Charlotte Mayor Vi Lyles is defending City Council’s closed-door session last month during which the city’s contract to host the 2020 Republican National Convention was discussed.
Some public information advocates have argued the meeting should have been open to the public, but speaking on WFAE’s "Charlotte Talks" on Wednesday, Lyles said the city attorney said council was within its rights to hold the discussion behind closed doors.
"I'm going to say again - I’m not a lawyer," Lyles said. "But our attorney said that we could discuss that document in detail, and go - he had the opportunity to walk through it. But at the end of that session, I think all of us agreed, this was good information. And we distributed and posted online some details. And in fact, the contract in its entirety I believe is now posted on our website."
Lyles says the council took a straw vote in closed session on whether to ask the city attorney to start the process of changing how the city awards RNC-related contracts. The move did not get the majority support of councilmembers, so no further action was taken.
State law says an elected body can meet in closed session “to consult with an attorney employed or retained by the public body in order to preserve the attorney-client privilege between the attorney and the public body, which privilege is hereby acknowledged,” WFAE's Steve Harrison previously reported.
Two experts in the state’s open meetings law — Frayda Bluestein of the UNC School of Government and N.C. Press Association attorney Amanda Martin — said that provision allows council to discuss the ramifications of breaking the contract in private.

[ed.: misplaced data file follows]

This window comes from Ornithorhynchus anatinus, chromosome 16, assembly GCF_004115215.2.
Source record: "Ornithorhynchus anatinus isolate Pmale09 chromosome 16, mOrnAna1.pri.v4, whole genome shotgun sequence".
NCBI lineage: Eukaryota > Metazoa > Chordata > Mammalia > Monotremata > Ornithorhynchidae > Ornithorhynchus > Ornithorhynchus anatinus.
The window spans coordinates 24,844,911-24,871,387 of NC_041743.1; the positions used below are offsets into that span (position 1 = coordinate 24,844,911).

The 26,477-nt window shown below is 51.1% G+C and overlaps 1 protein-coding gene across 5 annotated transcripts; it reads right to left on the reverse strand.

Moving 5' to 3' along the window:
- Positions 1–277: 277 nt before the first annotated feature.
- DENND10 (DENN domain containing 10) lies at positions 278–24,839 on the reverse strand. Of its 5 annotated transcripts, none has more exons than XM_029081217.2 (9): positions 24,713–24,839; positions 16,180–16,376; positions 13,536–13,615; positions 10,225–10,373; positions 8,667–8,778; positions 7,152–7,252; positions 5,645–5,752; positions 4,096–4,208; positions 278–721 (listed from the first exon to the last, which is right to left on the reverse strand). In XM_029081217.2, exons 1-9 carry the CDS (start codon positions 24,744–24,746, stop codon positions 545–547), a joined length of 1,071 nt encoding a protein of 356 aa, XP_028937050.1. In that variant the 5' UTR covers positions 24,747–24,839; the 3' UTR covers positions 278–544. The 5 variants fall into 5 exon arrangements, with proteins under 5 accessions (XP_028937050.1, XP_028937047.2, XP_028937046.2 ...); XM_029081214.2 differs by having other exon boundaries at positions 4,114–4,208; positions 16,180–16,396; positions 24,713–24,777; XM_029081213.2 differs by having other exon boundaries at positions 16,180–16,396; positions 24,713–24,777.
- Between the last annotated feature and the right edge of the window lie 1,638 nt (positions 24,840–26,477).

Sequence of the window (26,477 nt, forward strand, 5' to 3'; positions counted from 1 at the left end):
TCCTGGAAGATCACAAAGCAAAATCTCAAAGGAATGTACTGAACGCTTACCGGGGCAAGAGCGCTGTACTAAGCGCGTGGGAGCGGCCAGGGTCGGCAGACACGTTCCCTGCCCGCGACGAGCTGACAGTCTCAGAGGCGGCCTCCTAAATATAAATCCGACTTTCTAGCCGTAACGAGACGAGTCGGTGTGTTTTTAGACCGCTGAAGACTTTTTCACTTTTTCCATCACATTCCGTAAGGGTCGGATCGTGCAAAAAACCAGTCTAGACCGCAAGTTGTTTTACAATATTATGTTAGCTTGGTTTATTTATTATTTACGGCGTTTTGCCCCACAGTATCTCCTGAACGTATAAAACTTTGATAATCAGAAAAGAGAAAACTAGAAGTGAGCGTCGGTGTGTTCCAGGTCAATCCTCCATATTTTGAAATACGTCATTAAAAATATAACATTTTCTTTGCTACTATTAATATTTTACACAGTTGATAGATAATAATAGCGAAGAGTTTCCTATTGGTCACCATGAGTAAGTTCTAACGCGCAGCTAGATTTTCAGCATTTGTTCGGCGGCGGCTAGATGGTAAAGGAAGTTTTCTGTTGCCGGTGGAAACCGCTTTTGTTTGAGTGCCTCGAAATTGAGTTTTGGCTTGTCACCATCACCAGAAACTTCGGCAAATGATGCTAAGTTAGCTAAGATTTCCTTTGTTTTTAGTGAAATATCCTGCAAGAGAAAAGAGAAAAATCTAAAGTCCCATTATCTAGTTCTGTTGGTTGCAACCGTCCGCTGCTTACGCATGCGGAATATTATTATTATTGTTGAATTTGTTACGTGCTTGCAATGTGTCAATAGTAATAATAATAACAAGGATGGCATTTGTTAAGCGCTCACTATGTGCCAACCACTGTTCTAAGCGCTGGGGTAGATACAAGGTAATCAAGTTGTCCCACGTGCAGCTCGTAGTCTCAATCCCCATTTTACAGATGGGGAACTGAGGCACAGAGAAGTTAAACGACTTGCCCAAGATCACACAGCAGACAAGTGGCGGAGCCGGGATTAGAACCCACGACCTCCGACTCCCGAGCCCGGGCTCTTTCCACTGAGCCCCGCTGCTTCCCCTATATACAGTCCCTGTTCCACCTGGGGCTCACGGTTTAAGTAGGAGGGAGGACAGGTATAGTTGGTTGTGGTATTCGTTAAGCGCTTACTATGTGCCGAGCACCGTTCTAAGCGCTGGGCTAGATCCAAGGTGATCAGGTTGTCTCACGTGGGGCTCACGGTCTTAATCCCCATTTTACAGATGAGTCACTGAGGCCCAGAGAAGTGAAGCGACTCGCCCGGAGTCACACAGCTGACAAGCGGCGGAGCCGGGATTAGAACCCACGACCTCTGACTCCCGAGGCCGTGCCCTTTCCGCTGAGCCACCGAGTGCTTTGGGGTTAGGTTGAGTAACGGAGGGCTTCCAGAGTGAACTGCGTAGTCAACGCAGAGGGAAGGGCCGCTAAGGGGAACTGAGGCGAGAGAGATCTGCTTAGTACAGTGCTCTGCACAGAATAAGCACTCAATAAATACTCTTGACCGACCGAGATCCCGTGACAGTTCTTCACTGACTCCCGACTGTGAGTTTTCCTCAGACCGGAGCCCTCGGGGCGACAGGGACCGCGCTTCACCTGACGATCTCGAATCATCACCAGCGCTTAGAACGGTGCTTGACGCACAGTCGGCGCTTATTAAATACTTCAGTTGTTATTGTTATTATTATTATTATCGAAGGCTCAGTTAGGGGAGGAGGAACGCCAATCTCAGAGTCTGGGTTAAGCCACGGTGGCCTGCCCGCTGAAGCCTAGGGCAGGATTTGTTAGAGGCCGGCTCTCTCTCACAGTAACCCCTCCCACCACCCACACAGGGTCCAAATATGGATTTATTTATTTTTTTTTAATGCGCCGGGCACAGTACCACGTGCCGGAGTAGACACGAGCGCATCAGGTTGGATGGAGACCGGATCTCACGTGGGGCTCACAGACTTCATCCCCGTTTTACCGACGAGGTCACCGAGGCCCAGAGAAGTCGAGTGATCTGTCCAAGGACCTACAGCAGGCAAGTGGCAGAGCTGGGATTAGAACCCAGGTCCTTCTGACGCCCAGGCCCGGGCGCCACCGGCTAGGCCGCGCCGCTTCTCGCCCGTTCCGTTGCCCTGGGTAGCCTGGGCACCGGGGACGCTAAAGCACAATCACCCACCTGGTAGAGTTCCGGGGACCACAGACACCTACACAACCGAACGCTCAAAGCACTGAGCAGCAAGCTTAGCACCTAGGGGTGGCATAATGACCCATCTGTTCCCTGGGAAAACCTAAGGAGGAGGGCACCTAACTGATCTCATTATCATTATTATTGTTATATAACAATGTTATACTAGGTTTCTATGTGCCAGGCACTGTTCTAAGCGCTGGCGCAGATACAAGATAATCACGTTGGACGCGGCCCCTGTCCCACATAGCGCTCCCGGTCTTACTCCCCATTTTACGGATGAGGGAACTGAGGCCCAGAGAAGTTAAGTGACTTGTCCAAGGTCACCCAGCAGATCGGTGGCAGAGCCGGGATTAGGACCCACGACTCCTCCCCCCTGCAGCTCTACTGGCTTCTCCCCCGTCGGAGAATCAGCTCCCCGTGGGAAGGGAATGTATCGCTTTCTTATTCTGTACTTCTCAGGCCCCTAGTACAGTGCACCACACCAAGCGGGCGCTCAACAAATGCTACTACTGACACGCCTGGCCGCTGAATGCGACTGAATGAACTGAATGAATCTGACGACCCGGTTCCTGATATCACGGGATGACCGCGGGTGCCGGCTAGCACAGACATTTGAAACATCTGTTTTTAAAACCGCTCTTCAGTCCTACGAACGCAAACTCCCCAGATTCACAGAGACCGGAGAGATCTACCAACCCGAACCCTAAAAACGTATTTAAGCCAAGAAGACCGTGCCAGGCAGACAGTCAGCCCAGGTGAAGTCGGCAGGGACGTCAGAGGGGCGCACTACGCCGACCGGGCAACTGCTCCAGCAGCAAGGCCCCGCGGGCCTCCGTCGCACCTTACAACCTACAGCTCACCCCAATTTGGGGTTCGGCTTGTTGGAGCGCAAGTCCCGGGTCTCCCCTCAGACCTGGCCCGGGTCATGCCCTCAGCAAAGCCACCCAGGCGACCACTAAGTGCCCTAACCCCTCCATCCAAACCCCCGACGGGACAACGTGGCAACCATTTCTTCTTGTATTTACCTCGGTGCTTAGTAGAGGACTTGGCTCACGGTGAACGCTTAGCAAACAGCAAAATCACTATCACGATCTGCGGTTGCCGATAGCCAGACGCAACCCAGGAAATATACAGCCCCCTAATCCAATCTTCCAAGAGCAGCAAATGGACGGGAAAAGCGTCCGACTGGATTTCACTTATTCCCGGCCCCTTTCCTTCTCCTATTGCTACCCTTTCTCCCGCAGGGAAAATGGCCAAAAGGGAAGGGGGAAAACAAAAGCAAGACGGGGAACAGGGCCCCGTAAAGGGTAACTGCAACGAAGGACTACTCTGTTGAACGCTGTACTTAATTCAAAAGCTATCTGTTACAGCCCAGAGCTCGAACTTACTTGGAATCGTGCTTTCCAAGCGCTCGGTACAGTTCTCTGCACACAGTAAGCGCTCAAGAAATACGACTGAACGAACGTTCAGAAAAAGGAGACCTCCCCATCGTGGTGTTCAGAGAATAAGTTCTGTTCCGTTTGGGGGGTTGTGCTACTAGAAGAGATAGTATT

However, the open meetings law continues: “General policy matters may not be discussed in a closed session and nothing herein shall be construed to permit a public body to close a meeting that otherwise would be open merely because an attorney employed or retained by the public body is a participant.”
Both Bluestein and Martin said that the discussion about changing how the city awards convention-related contracts should have been in public. That would have been a “general policy matter.”
City Council met about the possibility of pulling out of the RNC contract after President Trump held a rally in Greenville during which members of the crowd began chanting, "Send her back" in reference to Rep. Ilhan Omar of Minnesota. Omar, a Democrat, was born in Somalia but is a U.S. citizen.